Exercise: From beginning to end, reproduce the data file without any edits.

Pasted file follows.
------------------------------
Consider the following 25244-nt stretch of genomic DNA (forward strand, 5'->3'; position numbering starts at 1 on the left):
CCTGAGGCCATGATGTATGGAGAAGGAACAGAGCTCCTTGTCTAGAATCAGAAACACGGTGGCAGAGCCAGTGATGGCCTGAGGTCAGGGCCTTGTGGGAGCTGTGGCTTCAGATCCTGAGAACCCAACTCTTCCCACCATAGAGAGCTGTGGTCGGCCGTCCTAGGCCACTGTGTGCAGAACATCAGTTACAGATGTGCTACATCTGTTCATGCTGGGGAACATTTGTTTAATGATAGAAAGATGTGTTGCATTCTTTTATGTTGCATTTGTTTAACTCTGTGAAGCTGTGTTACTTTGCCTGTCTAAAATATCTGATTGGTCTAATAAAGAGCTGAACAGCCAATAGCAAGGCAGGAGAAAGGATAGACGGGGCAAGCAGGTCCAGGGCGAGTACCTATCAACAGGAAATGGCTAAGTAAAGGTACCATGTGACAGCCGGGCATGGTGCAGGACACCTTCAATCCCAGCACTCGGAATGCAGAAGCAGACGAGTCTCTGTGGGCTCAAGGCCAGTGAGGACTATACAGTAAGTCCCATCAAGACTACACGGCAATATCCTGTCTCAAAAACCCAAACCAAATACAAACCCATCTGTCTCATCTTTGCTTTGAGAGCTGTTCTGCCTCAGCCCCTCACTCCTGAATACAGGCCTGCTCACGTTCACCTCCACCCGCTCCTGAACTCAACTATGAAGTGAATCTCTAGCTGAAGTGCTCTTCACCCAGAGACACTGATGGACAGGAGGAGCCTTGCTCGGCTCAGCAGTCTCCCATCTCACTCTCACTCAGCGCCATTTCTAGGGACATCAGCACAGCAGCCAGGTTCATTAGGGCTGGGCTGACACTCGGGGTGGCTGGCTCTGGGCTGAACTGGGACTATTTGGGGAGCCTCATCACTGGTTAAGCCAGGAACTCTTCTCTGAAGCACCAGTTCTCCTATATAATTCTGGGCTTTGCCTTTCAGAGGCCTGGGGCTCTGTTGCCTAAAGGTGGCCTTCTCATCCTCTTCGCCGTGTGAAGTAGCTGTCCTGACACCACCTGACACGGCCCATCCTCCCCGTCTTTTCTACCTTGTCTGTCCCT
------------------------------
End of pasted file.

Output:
Consider the following 25244-nt stretch of genomic DNA (forward strand, 5'->3'; position numbering starts at 1 on the left):
CCTGAGGCCATGATGTATGGAGAAGGAACAGAGCTCCTTGTCTAGAATCAGAAACACGGTGGCAGAGCCAGTGATGGCCTGAGGTCAGGGCCTTGTGGGAGCTGTGGCTTCAGATCCTGAGAACCCAACTCTTCCCACCATAGAGAGCTGTGGTCGGCCGTCCTAGGCCACTGTGTGCAGAACATCAGTTACAGATGTGCTACATCTGTTCATGCTGGGGAACATTTGTTTAATGATAGAAAGATGTGTTGCATTCTTTTATGTTGCATTTGTTTAACTCTGTGAAGCTGTGTTACTTTGCCTGTCTAAAATATCTGATTGGTCTAATAAAGAGCTGAACAGCCAATAGCAAGGCAGGAGAAAGGATAGACGGGGCAAGCAGGTCCAGGGCGAGTACCTATCAACAGGAAATGGCTAAGTAAAGGTACCATGTGACAGCCGGGCATGGTGCAGGACACCTTCAATCCCAGCACTCGGAATGCAGAAGCAGACGAGTCTCTGTGGGCTCAAGGCCAGTGAGGACTATACAGTAAGTCCCATCAAGACTACACGGCAATATCCTGTCTCAAAAACCCAAACCAAATACAAACCCATCTGTCTCATCTTTGCTTTGAGAGCTGTTCTGCCTCAGCCCCTCACTCCTGAATACAGGCCTGCTCACGTTCACCTCCACCCGCTCCTGAACTCAACTATGAAGTGAATCTCTAGCTGAAGTGCTCTTCACCCAGAGACACTGATGGACAGGAGGAGCCTTGCTCGGCTCAGCAGTCTCCCATCTCACTCTCACTCAGCGCCATTTCTAGGGACATCAGCACAGCAGCCAGGTTCATTAGGGCTGGGCTGACACTCGGGGTGGCTGGCTCTGGGCTGAACTGGGACTATTTGGGGAGCCTCATCACTGGTTAAGCCAGGAACTCTTCTCTGAAGCACCAGTTCTCCTATATAATTCTGGGCTTTGCCTTTCAGAGGCCTGGGGCTCTGTTGCCTAAAGGTGGCCTTCTCATCCTCTTCGCCGTGTGAAGTAGCTGTCCTGACACCACCTGACACGGCCCATCCTCCCCGTCTTTTCTACCTTGTCTGTCCCT